Stuck in Reactivity

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Relational healing is difficult when addiction is involved. Many times the destructive behavior damages trust beyond repair. Most addicts suffer relapse that further dims hope in a relationship. Couples who persevere toward a healthy future demonstrate resilience and perseverance that extends beyond common expectation. 

Rebounding from broken trust is a challenge for both partners. Purposefully maintaining a healing path requires a resolution and dedication that many couples are unable to continue to recovery completion.  

Yet, there are those who do. There are many pitfalls to address when trust is shattered with addiction. There is a cascade of questions that seem to never end: Where did this come from? I never saw this coming. How could I have been so blind? Why can’t I not control what others seem to have no problem with? I have failed so many times, what makes me think that I will ever stop? What could I have done to prevent things from getting so bad? These questions and many more overwhelm the thinking processes of couples devastated with addiction. 

There are overwhelming feelings that dominate consciousness in the carnage and aftermath of addictive behavior. Shock and shame paralyze both partners. Anger, rage, and resentment roil oftentimes unabated. Sadness, loneliness, and regret dominate and suck happiness and security from the relationship atmosphere. Is it any wonder that two hurting people seeking rescue from the calamity of addiction get stuck in relational reactivity toward each other?

Many things have been written about various aspects of relational healing from addictive behavior. I want to share observations with suggestions that I have noticed with those who seem stuck in reactive response toward the other partner while attempting to heal broken trust caused from addictive behavior by one or both partners. 

1. Allow for a season of time to embrace raw feelings. This seems to be a no brainer. It’s not like I can stop it. Depending upon who you are, embracing feelings can be a challenge. As you embrace your emotions, you will need to direct them. This will be difficult. Initially, throwing up raw feelings might be instinctive. Yet, you will need to focus the direction of raw, unedited feelings away from your partner. Saying it straight and raw is necessary. Practice directing it away from your partner when it is about him/her. This does not mean to avoid telling your partner your feelings directly. This is also necessary. Emotionally vomiting vitriol and cutting invective in the lap of your partner because of their hurtful behavior is seldom healing. Unedited raw intensity should be redirected away from the party that hurt you. You can communicate your feelings about being hurt or betrayed without being abusive.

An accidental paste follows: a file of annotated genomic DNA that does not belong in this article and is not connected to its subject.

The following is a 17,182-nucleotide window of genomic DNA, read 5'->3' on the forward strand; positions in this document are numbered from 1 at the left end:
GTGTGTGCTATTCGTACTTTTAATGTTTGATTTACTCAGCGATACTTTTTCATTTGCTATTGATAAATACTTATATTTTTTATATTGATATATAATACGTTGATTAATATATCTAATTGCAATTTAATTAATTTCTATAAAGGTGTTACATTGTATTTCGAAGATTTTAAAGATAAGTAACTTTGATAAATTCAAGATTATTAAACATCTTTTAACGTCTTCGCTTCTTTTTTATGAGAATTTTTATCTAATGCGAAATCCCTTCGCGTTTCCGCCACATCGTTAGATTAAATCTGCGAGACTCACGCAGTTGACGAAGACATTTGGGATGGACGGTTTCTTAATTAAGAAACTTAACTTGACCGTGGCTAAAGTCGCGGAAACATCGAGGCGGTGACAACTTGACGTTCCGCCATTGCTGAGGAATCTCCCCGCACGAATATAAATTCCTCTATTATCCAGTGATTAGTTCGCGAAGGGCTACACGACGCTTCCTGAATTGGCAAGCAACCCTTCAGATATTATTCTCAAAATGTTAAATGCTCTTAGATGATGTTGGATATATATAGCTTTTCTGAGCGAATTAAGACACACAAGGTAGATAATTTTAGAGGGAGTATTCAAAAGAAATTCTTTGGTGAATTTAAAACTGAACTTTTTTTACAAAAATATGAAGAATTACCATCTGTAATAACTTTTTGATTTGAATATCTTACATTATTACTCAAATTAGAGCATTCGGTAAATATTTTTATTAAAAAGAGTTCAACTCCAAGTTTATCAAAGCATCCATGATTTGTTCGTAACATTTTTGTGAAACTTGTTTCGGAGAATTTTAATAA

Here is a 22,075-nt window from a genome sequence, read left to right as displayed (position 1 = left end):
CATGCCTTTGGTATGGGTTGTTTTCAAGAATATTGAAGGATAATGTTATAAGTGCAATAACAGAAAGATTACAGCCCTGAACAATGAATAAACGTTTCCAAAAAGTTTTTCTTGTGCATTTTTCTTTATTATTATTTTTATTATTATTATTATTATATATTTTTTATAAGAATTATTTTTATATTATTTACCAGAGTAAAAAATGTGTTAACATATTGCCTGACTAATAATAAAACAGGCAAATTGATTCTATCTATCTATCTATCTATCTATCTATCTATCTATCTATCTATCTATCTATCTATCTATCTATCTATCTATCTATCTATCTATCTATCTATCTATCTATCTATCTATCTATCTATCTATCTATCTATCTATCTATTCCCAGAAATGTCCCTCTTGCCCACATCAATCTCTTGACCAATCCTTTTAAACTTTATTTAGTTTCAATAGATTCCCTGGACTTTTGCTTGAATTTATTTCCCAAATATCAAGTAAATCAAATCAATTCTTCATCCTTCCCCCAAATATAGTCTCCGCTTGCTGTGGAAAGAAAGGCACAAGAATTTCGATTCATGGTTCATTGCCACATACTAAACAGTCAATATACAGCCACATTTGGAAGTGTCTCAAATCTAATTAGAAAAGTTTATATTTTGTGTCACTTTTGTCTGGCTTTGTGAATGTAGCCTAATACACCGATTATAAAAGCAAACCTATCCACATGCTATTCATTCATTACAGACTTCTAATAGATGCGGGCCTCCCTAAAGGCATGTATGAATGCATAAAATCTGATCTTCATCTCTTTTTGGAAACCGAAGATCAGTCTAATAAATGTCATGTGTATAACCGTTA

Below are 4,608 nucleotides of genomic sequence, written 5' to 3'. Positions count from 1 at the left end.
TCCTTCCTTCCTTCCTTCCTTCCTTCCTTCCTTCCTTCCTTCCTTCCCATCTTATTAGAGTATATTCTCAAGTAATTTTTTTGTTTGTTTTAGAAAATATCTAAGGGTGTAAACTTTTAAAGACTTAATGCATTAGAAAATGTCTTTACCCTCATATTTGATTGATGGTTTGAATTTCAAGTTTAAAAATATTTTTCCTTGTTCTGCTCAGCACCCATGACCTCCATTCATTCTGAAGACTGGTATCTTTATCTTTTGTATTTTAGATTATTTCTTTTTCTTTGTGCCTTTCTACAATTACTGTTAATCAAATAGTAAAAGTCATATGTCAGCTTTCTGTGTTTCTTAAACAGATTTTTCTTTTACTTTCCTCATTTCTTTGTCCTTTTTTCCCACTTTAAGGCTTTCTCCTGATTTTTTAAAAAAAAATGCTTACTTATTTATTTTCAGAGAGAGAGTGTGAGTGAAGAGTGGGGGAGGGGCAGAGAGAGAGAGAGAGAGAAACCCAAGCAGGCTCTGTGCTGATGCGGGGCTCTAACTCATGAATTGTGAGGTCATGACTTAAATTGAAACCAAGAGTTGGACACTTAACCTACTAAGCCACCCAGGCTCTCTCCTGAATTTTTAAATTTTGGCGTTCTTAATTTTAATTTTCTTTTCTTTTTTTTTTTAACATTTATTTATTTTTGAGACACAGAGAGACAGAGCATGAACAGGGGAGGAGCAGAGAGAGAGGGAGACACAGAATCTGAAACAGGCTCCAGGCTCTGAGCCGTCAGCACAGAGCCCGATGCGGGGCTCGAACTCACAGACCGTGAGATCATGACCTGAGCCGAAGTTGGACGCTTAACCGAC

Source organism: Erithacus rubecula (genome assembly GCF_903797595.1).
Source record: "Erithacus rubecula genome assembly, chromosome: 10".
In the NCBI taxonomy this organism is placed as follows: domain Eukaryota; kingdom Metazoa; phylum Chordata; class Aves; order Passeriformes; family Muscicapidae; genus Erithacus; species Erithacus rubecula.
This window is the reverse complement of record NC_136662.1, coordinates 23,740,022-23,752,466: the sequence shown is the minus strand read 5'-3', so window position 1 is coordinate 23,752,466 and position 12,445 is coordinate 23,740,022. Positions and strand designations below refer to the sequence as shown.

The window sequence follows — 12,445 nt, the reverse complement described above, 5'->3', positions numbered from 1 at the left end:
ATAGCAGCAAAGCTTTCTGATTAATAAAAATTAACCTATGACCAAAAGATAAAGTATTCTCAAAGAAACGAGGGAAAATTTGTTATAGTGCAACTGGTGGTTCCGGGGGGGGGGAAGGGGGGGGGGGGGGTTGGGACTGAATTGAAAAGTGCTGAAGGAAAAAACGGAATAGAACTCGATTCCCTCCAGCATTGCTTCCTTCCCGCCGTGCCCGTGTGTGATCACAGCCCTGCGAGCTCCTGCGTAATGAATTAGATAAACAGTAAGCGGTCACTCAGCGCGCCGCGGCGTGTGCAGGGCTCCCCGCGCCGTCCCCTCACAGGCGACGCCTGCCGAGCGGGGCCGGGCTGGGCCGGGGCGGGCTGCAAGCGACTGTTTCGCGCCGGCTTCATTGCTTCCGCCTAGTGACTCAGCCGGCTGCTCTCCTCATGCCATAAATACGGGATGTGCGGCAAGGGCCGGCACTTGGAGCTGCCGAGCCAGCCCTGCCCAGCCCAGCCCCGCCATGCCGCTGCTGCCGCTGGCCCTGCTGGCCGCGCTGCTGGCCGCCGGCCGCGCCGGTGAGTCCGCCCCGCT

2. Come to terms with your hate, rage/anger, and resentment. It all makes sense. I believe it is healthy to recognize and embrace all of your feelings. Yet, it requires adult responsibility. A common component for all powerful feelings is that they are all energy fields. The responsibility that you will have regardless of what happened to you, is to direct this powerful energy in the form of feelings in a responsible way. If you are pissed, be pissed! The key is to direct your focus with responsibility. Without your partner present, take a tennis racket or its equivalent, and exhaust yourself beating a bag of pillows in a garbage bag, screaming out whatever profane name or word you need to express. It will help to get rid of the pent-up energy within your body. This has been proven to be true. However, even if you think you have the right to direct unedited feelings toward your partner, I have never known it to be healing. If you say, ”I don’t give a shit if it is healing” then work with that. When stuck in these powerful feelings, you most likely will need the help of a trained therapist who can guide you through your feelings.

3. Re-direct the energy. You have the power to re-direct the powerful energy attached to feelings from hurtful behavior from the person who hurt you to the issue that hurts and to what you want in your life instead of the hurtful behavior. You can use the feelings of hate and anger to say “No more” to abusive behavior and redirect the same energy to say “Yes” to life-affirming boundaries and experience. This often requires therapeutic guidance and certainly demands ongoing practice and conditioning.